Women have so dominated this year’s Flamenco Festival that it has taken until the fifth production (of seven) on the main stage at Sadler’s Wells before a man has danced. And, even so, here in the Gala Flamenca – traditionally the centre piece of the festival – despite the presence of two outstanding male bailaors, it was still the presence of a woman that commanded proceedings even though she danced, sitting down.
Rarely have I witnessed a prolonged standing ovation midway through a show but it happened here to acknowledge the legendary gypsy bailaora from Barcelona, known as La Chana. Now aged 71, and courageously combatting mobility issues, La Chana is very much the queen of flamenco comebacks.
She is self-taught, practicing secretly every day as a child (behind a cemetery wall, in her slippers) until her Uncle, the flamenco guitarist, El Chano (from whom her flamenco name is derived) encouraged her to come from ‘behind the wall’ and dance. La Chana’s golden age was in the mid-60s, during which time her fame brought her a stunning dancing cameo in Peter Sellers’ film, The Bobo (watch it on YouTube, it’s scintillating). But, a controlling and possessive husband caused a premature retirement from which there were occasional returns (in a 1977 TV special starring Cliff Richard and Demis Roussos, for example) but for 30 years – from the mid-80s– La Chana was rarely seen.
All that changed with Lucija Stojevic’s award-winning film, La Chana, made in 2016, which purported to show the preparations for the final performance of this great Catalan dancer (most great bailaoras come from further along the Mediterranean Coast, in Andalusia). Of course, it was not to be her final performance, but the precursor to a rejuvenated septuagenarian career – dancing while seated, her new genre celebrated by a set bedecked with hanging chairs – and as she said, here at Sadler’s Wells, “if God is willing”… neither will these three shows be the end. “I will be back,” said she, defiantly, in amongst a repeated, emotional proclamation of her love for this theatre and London (and, perhaps, the late Peter Sellers).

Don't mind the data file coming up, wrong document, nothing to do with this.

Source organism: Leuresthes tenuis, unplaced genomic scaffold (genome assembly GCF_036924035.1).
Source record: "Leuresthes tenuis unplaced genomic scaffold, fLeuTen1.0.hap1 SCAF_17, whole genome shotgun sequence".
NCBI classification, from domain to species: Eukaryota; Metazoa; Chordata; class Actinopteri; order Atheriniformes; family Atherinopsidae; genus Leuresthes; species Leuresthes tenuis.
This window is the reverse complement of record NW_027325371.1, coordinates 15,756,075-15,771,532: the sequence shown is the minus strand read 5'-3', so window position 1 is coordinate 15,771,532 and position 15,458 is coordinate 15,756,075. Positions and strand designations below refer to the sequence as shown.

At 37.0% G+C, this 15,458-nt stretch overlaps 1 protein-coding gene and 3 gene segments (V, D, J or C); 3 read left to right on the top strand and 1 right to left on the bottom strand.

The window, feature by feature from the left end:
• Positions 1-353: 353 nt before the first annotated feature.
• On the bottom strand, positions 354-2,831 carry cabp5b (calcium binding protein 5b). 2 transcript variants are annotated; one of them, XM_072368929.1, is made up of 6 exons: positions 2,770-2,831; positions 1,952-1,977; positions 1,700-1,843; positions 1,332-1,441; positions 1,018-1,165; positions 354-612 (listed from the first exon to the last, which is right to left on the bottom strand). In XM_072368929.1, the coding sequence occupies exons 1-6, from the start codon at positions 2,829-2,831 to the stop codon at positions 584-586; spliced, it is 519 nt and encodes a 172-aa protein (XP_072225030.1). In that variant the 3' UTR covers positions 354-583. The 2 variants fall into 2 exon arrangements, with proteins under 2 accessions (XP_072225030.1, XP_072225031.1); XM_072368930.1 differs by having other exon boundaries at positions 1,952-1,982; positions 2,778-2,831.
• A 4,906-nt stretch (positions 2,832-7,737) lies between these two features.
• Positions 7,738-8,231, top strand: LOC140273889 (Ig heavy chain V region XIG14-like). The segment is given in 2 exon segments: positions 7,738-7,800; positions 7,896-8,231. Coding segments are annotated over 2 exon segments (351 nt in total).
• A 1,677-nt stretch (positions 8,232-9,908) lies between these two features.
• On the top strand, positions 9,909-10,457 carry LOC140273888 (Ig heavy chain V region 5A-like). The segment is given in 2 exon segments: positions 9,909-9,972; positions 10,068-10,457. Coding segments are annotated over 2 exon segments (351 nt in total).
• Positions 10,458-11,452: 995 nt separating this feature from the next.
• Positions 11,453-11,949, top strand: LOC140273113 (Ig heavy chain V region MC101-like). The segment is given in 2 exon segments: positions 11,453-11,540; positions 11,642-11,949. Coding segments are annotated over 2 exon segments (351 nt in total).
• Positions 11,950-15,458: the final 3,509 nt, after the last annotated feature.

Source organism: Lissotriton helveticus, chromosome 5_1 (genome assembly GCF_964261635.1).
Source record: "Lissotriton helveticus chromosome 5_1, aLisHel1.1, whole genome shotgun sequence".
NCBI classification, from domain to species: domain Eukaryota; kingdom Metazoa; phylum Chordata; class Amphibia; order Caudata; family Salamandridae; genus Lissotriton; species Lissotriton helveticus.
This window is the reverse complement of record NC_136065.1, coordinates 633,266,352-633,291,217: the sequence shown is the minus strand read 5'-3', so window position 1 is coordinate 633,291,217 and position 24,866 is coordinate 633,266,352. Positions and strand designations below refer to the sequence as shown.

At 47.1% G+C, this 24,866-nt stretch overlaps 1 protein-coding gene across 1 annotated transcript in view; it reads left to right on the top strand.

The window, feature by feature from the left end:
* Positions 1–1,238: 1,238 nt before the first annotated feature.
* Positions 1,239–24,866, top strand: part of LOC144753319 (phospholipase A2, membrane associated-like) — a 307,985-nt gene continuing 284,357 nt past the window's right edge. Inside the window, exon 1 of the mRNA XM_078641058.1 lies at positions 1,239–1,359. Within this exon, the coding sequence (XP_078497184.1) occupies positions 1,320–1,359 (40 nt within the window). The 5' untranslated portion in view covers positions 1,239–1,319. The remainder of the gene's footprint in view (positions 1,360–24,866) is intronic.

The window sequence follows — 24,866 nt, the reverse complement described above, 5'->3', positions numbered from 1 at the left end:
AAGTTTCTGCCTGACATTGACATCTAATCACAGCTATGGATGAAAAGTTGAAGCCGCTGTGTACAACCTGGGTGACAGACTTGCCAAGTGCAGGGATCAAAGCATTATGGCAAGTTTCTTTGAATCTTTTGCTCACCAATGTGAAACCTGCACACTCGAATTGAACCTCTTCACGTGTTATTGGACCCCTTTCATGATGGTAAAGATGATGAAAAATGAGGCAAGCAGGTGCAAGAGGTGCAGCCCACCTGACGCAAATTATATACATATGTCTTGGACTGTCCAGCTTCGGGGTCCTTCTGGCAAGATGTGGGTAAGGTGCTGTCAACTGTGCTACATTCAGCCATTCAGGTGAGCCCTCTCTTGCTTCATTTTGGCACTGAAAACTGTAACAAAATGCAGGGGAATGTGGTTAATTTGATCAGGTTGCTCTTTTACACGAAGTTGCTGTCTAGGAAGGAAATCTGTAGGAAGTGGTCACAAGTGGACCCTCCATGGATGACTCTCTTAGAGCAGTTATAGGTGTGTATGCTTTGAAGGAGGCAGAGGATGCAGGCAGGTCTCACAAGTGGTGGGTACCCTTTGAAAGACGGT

Even with frailty and impaired mobility, La Chana’s percussive footwork and elaborate upper body gestures were powerful, the compás of her solo, in a hybrid Soleá por bulería suggesting the pace of a bulería but in a slightly mellowed form (dancing a faster version of the soleá with the same rhythmic structure as the alegrías). La Chana improvises everything – as she always has – and I doubt any two performances would be the same. It was a privilege to see and hear her.
Although the Gala was shaped around La Chana (her real name, by the way, is Antonia Santiago Amador) she had the finest of supporting casts. Antonio Canales is another legendary dancer, now approaching 60, but still performing with charisma and passion, here dancing a well-paced soleá, punctuated by emphatic rhythmic indulgences. Canales is also the dandiest of male flamenco dancers, accentuating trademark dark suits with rock-star long hair, colourful waistcoats and – for the finale – a long embroidered Regency-style coat that would have done Beau Brummell proud.
El Farru – also sometimes known as Farucco – is a part of Los Farruco clan, the grandson of Farucco (one of the most significant flamenco dancers in history), the son of flamenco artists and the brother of Farruquito, nowadays considered to be one of the greatest gypsy bailaors. El Farru had the honour of the final solo, named in honour of his family; a seguiriya, one of flamenco’s most challenging dances with a thrilling uneven compás. Farru is an elegant, upright dancer with little flexibility in his rigid torso; his genius comes from imperceptible footwork. Each foot rises and falls by mere millimetres, matching the complex rhythms of the seguiriya set by the mood and tempo of the song. From a distance, it may have seemed that Farru was doing very little but, viewed at close quarters, the virtuosity in the tiny but prolific movements of his mighty zapateado (footwork) was extraordinary.
Gema Moneo warmed the audience up with a rarer flamenco form in the bambera, performing the eponymous Saga de los Moneo while Antonio Campos, David El Galli and Alfredo Tejada were an outstanding, diverse trio of singers, opening with a rousing Cante Alante in alegrías form and flanking La Chana, providing the incentive for her soleá por bulería with their combined cante and palmas. Paco Iglesias and Juan Campallo accompanied the performance throughout on guitar, earning their combined place in the spotlight with the gentle instrumental interlude of A dos voces.
The Gala was directed by Ángel Rojas, an innovative dancer and director, best known here for his work with Carlos Rodríguez (Rojas and Rodríguez) and the Nuevo Ballet Español. He succeeded in making La Chana the star attraction, inviting an emotional response that stopped short of maudlin, while packing the programme with virtuosity and entertainment.